# $\text{Tor}$ and $IJ=I\cap J$: Eisenbud exercice A3.17

$$I$$ and $$J$$ are ideal of a ring $$R$$. From the short exact sequence $$0\to I\to R\to R/I\to 0$$ we have $$0\to \text{Tor}_1^R(R/I,R/J)\to I/(IJ)\to R/J\to R/(I+J) \to 0$$ So $$\text{Tor}_1^R(R/I,R/J)=(I\cap J)/IJ$$ In exercice A3.17 Eisenbud ask to deduce from it that if $$I+J=R$$ then $$I\cap J=IJ$$.

I see that we get $$0\to \text{Tor}_1^R(R/I,R/J)\to I/(IJ)\to R/J\to 0$$ But I don't see how it can help me.

I see that (it the same thing) that $$R/I\otimes R/J=R/(I+J)=0$$ so $$\text{Tor}_0(R/I,R/J)=0$$. Does it imply that $$\text{Tor}_1(R/I,R/J)=0$$?

There is a second question: prove (with the same trick $$\text{Tor}_1^R(R/I,R/J)=(I\cap J)/IJ$$) that if $$I$$ is generated by a sequence of elements that form a regular sequence mod $$J$$ (that is, I guess, there is in $$I$$ a regular $$R/J$$-sequence) then $$IJ=I\cap J$$. My problem here is that I don't see a single link between regular sequence and $$\text{Tor}$$.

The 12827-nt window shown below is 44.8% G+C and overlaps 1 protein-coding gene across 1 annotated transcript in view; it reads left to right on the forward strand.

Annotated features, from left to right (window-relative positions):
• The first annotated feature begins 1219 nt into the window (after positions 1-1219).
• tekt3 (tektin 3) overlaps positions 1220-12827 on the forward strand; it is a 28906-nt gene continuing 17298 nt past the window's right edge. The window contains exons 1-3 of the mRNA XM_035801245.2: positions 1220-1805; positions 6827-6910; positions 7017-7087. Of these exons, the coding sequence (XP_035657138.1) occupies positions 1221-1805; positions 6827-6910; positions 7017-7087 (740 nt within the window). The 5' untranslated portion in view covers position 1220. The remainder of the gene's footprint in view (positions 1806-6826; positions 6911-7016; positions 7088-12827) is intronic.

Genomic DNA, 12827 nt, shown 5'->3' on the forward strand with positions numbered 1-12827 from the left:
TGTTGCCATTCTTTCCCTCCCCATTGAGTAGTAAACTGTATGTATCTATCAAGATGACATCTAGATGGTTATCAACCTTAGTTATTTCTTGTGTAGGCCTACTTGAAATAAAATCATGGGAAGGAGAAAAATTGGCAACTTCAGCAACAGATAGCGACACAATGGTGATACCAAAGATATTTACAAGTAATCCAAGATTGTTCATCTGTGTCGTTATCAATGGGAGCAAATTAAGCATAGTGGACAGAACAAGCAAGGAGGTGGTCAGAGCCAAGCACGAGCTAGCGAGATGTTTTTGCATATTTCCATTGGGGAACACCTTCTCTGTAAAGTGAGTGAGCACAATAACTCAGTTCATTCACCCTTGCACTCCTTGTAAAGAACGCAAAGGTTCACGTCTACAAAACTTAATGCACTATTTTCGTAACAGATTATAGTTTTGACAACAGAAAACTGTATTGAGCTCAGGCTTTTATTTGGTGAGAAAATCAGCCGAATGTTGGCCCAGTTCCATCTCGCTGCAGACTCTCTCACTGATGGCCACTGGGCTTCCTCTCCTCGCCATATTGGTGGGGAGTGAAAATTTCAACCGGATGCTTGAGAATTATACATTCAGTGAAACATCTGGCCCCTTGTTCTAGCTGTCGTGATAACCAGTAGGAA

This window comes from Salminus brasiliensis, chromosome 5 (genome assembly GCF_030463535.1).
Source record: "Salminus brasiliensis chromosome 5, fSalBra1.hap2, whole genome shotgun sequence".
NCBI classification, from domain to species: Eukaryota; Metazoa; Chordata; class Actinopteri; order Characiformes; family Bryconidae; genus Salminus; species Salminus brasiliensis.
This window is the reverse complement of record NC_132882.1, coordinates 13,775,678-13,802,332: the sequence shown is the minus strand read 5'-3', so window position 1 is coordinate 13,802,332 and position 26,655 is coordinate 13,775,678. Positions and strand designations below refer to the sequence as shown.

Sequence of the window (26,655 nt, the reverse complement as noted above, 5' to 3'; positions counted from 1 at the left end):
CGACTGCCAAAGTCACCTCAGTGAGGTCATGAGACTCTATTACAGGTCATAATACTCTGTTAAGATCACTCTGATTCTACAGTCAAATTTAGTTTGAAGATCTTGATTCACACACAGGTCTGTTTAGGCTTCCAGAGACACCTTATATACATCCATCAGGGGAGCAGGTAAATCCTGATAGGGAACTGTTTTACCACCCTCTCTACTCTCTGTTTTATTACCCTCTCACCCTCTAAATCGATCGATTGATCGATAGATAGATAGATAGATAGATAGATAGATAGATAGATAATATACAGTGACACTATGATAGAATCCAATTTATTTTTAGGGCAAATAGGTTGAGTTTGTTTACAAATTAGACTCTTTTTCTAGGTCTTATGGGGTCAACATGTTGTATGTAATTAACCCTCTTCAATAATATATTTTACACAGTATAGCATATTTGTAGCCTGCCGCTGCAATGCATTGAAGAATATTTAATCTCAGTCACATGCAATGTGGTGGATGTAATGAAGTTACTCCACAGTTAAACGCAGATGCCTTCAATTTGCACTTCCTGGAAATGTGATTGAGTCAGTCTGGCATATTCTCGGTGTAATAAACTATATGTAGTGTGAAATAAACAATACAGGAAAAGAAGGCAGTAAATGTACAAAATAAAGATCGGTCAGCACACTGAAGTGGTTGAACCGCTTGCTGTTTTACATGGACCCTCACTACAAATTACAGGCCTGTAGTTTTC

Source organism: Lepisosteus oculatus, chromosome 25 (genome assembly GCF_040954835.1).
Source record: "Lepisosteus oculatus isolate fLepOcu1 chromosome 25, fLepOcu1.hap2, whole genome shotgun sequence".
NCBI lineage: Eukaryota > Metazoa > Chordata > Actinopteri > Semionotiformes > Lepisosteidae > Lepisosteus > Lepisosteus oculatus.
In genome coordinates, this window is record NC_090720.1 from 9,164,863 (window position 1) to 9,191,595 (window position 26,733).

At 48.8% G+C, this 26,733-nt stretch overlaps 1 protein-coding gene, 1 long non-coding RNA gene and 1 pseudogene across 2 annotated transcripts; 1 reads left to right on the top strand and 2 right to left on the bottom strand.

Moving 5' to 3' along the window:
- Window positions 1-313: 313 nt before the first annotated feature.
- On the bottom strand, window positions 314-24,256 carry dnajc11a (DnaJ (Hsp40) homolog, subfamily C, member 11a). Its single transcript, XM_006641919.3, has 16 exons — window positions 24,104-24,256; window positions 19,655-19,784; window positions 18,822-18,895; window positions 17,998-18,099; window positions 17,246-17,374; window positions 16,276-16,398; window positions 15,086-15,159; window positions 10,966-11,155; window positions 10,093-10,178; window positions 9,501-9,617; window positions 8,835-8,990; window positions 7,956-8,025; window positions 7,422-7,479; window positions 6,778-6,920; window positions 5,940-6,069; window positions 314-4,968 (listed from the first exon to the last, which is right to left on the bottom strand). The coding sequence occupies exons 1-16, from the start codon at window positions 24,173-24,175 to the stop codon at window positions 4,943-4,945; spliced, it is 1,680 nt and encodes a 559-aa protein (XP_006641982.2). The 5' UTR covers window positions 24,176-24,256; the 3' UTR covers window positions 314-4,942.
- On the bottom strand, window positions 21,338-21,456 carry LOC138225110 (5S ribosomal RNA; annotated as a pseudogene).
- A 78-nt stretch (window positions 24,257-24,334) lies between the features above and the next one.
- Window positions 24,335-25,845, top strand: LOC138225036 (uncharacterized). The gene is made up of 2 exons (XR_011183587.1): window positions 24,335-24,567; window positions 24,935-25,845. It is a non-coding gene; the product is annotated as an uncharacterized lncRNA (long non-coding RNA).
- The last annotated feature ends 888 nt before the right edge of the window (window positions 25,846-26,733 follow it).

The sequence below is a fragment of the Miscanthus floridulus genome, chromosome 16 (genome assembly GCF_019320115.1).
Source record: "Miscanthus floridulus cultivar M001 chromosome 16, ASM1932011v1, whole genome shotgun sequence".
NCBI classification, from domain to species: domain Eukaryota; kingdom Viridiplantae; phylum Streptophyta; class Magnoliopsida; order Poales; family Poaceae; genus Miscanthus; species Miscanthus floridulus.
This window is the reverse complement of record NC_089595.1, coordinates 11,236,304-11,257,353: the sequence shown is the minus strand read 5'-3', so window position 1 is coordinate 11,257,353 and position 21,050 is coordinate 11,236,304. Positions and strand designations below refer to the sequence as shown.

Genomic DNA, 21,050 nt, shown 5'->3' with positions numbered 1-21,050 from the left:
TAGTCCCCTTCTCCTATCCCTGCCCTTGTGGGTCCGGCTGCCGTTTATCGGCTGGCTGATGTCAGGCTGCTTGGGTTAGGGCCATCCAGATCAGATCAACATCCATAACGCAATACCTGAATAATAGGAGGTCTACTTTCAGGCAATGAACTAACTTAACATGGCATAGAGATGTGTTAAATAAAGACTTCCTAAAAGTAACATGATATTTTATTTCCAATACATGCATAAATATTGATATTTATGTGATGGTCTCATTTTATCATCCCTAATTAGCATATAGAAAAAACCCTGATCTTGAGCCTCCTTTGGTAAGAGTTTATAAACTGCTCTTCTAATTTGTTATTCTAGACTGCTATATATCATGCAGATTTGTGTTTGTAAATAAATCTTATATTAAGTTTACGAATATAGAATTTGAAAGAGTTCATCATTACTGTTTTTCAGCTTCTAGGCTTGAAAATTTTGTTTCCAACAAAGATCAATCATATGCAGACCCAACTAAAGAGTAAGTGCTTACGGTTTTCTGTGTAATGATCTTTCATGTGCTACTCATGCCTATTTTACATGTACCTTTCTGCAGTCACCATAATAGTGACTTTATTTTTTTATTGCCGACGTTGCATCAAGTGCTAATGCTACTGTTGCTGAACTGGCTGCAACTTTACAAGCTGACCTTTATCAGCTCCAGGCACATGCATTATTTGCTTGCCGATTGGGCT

## 2 Answers

If $$R$$ is commutative, the statement is completely elementary --- not homological at all.

Suppose $$I+J=R$$, so that $$a+b=1$$ for some $$a\in I$$, $$b\in J$$; we want to show $$I\cap J\subseteq IJ$$. Let $$x\in I\cap J$$. Then $$ax\in IJ$$ and $$xb\in IJ$$. So $$x=x(a+b)=ax+xb\in IJ$$.

• Thanks. But Eisenbud ask to prove that homologicaly. – Macadam Jun 12 at 6:51

I think I have it (for the first)!

For the first: $$\text{Tor}_i(M,N)$$ is annihilated by $$\text{Ann}(M)$$ and $$\text{Ann}(N)$$ because element of $$\text{Tor}$$ are nothing else classe of elements of $$P_i\otimes N$$ or $$P_i\otimes M$$. Here $$\text{Tor}_1(R/I,R/J)$$ is annihilated by $$I$$ and $$J$$ so if $$R=I+J$$ it is annihilated by 1 and the conclusion come.

• For the second: some ideas: if one hase a $R/J$-regular sequence $(x_1,\ldots,x_n)$ in $I$ then the Koszul complex $R/J\otimes K(x_1,\ldots,x_n)$ is a free resolution of $R/J$. The Koszul complex $K(x_1,\ldots,x_n)$ end with $R/(x_1,\ldots,x_n)=R/I$ (hypothesis: the regular sequence generate $I$). So we can calculate the $\text{Tor}$ with this sequence... How to conclude? – Macadam Jun 12 at 19:23